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Is relative abundance a good indicator of population size? Evidence from fragmented populations of a specialist butterfly (Lepidoptera: Lycaenidae)

Collier, Neil, Mackay, Duncan A. and Benkendorff, Kirsten (2008). Is relative abundance a good indicator of population size? Evidence from fragmented populations of a specialist butterfly (Lepidoptera: Lycaenidae). Population Ecology,50(1):17-23.

Document type: Journal Article
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IRMA ID 73090377xPUB6
Title Is relative abundance a good indicator of population size? Evidence from fragmented populations of a specialist butterfly (Lepidoptera: Lycaenidae)
Author Collier, Neil
Mackay, Duncan A.
Benkendorff, Kirsten
Journal Name Population Ecology
Publication Date 2008
Volume Number 50
Issue Number 1
ISSN 1438-3896   (check CDU catalogue open catalogue search in new window)
Start Page 17
End Page 23
Total Pages 7
Place of Publication Japan
Publisher Springer Japan
Field of Research 0602 - Ecology
HERDC Category C1 - Journal Article (DEST)
Abstract A common task for conservation biologists and ecologists is to establish how many individuals there are in a population, usually within a defined area of habitat. Estimates of both absolute and relative population sizes are widely used in many aspects of population conservation and management. Mark–recapture studies are appropriate for estimating the absolute population sizes of a wide range of animals, in both open and closed populations, while relative abundances can be estimated from a variety of survey methods. Relative abundances are often used in a comparative way to compare both population size and fluctuations in abundance. Here, we used transect counts and capture–recapture studies to estimate the relative abundances and population sizes of a specialist butterfly, Theclinesthes albocincta (Lycaenidae) in three habitat fragments, over two consecutive years. The sizes of the three populations differed significantly between sites and were highly variable between years. One population was extremely small and is likely to become locally extinct. We found that estimates of relative abundance were highly correlated with estimates of population size (r 2 = 0.88, P = 0.017) derived from the open population models. The combination of transect counts and capture–recapture studies used in this study appears to be a very informative tool for the conservation and management of this butterfly species and could be extended to other insects.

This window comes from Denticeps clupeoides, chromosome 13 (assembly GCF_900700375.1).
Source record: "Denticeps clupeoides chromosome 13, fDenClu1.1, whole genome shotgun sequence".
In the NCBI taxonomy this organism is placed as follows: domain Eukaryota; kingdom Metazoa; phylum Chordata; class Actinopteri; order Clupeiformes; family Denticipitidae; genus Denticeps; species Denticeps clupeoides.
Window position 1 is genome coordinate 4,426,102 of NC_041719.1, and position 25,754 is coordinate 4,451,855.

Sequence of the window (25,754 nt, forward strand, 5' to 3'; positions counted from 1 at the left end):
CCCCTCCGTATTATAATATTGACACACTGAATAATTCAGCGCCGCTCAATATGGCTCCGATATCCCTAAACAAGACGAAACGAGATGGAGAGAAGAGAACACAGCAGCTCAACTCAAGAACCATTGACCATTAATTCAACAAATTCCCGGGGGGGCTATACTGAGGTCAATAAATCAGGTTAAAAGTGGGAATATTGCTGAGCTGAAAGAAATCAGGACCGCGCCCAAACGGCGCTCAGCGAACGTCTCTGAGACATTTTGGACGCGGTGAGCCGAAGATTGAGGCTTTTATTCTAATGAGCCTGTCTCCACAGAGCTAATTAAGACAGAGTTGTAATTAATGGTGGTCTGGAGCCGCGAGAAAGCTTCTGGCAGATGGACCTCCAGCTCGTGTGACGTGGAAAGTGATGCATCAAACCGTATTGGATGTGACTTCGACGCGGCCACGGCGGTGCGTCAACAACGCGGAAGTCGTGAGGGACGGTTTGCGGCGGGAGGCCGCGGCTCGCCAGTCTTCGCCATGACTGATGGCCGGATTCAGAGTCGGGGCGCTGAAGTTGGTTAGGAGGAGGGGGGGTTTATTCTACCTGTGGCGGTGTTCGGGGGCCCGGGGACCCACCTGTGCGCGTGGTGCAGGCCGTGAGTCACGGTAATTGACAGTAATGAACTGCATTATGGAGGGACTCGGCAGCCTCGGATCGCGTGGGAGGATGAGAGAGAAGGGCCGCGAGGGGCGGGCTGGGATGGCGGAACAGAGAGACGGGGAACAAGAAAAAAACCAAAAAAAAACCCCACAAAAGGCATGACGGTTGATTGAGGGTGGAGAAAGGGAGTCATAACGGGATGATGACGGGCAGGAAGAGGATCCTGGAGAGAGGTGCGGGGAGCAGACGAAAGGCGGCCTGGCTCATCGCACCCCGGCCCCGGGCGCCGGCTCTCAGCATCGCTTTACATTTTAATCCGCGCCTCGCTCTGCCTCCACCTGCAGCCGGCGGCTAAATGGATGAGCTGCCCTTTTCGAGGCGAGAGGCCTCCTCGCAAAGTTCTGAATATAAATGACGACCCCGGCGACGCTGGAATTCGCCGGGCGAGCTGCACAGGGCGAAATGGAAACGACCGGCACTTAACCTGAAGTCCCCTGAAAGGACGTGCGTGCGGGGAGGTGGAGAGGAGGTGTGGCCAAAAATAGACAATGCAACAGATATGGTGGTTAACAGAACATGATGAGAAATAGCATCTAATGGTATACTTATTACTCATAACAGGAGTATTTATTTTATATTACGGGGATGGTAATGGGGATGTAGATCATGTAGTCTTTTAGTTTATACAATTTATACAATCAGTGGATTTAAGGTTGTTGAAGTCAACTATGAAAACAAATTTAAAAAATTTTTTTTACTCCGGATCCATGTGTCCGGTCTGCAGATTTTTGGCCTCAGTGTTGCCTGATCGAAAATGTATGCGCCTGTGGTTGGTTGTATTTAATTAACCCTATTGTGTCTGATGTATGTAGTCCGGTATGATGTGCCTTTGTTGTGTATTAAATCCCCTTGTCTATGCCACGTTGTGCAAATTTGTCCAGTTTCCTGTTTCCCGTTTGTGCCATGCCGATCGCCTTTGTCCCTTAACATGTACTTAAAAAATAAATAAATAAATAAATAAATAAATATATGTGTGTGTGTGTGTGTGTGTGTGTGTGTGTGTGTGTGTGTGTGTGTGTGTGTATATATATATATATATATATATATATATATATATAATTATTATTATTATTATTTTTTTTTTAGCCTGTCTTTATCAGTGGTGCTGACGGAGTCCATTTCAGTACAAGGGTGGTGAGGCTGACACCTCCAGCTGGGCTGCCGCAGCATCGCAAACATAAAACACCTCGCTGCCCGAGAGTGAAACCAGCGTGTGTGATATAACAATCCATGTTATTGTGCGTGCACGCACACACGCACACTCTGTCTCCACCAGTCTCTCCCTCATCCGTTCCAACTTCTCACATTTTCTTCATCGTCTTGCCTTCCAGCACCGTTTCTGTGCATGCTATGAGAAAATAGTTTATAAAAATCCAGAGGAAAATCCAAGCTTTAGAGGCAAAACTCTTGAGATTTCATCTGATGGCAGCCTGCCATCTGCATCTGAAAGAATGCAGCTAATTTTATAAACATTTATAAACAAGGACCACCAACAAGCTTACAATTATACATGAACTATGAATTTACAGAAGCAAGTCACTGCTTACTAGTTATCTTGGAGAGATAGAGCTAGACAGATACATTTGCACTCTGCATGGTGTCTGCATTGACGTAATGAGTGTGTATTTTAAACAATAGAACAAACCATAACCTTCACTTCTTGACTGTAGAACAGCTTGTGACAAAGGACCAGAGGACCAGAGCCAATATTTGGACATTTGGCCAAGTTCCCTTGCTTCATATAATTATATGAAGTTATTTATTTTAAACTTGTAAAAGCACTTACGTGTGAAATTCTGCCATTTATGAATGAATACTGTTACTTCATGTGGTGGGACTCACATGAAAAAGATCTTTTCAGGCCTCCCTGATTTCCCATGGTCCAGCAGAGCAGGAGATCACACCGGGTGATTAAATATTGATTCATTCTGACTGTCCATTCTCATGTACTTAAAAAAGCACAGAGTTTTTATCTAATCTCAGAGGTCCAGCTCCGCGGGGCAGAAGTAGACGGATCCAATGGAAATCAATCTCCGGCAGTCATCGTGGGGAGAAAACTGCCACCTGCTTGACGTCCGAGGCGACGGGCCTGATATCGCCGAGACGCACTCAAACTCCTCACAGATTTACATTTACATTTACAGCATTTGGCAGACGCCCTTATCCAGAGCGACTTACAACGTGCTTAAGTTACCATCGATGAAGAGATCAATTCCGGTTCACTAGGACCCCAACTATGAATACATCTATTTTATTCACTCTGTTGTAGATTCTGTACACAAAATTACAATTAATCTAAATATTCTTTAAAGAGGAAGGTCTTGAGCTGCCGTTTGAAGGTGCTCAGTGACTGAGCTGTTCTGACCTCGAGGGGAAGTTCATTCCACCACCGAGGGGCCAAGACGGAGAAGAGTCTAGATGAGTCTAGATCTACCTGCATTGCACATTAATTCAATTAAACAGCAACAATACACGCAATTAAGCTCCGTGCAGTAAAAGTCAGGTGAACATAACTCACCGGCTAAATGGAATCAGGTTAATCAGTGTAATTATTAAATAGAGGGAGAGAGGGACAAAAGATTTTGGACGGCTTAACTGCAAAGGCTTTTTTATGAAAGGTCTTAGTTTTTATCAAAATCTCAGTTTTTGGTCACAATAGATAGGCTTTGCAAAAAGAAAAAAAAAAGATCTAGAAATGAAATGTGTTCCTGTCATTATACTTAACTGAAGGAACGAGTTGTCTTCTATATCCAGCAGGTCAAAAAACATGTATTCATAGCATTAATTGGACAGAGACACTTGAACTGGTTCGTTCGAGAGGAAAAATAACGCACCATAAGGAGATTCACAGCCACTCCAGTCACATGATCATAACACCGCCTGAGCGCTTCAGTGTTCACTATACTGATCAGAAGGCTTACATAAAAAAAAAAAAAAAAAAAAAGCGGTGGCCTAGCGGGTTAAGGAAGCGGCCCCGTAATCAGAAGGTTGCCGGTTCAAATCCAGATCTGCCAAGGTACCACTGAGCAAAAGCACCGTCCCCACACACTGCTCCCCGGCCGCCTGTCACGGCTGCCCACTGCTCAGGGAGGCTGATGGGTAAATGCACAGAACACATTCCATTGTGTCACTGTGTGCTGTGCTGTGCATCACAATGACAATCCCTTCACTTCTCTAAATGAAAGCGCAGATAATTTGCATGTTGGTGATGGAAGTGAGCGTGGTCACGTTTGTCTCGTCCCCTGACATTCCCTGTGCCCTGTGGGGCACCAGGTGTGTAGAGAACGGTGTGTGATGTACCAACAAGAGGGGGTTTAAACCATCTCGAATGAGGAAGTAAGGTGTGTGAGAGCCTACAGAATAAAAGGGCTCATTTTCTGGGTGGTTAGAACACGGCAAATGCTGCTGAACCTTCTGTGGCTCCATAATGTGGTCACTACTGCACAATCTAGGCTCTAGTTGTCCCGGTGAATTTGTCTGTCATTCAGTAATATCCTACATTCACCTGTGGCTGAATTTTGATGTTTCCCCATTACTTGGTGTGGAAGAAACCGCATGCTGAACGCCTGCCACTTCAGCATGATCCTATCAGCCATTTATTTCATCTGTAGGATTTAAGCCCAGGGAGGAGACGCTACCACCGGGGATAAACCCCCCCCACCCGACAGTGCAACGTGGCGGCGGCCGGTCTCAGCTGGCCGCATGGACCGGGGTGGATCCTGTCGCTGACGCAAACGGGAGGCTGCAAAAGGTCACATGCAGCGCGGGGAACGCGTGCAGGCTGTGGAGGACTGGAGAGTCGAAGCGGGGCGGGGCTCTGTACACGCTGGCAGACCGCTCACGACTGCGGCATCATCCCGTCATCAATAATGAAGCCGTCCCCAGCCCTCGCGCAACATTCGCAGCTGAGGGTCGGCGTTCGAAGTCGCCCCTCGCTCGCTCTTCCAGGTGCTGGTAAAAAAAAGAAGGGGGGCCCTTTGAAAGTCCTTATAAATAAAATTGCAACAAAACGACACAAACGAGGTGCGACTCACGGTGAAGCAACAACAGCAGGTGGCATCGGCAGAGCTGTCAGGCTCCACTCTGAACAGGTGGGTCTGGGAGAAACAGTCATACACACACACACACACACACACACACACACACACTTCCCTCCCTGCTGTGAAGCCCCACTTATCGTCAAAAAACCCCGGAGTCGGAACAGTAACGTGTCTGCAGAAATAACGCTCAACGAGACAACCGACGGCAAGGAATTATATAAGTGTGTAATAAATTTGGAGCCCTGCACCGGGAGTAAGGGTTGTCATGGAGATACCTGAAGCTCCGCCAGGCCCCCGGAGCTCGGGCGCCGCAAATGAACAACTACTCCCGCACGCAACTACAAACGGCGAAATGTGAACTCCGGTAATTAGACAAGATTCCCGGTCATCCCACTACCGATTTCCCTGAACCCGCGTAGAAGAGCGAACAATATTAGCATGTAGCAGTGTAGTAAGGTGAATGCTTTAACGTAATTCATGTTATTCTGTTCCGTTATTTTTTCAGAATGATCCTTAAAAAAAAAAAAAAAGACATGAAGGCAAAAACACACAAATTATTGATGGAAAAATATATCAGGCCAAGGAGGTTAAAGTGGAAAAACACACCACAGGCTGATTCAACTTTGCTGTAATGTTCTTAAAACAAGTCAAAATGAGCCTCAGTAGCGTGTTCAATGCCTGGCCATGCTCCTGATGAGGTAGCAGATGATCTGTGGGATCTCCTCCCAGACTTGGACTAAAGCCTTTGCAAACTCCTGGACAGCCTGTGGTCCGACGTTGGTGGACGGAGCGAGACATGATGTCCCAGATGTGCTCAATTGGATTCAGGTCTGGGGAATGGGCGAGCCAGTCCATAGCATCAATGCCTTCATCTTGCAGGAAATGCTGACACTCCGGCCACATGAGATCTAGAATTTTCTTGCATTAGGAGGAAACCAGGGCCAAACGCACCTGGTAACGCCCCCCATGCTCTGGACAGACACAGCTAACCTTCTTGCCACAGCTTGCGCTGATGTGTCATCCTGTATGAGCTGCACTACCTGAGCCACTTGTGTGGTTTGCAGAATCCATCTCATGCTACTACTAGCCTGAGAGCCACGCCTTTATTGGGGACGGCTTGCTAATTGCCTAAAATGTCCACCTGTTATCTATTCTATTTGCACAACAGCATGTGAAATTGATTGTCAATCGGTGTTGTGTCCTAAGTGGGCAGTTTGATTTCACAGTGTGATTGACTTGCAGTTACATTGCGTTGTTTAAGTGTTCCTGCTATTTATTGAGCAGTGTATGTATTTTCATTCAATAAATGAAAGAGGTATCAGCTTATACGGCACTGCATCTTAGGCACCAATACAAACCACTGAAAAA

DOI http://dx.doi.org/10.1007/s10144-007-0056-2   (check subscription with CDU E-Gateway service for CDU Staff and Students  check subscription with CDU E-Gateway in new window)
 
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Created: Fri, 01 May 2009, 13:31:23 CST by Sarena Wegener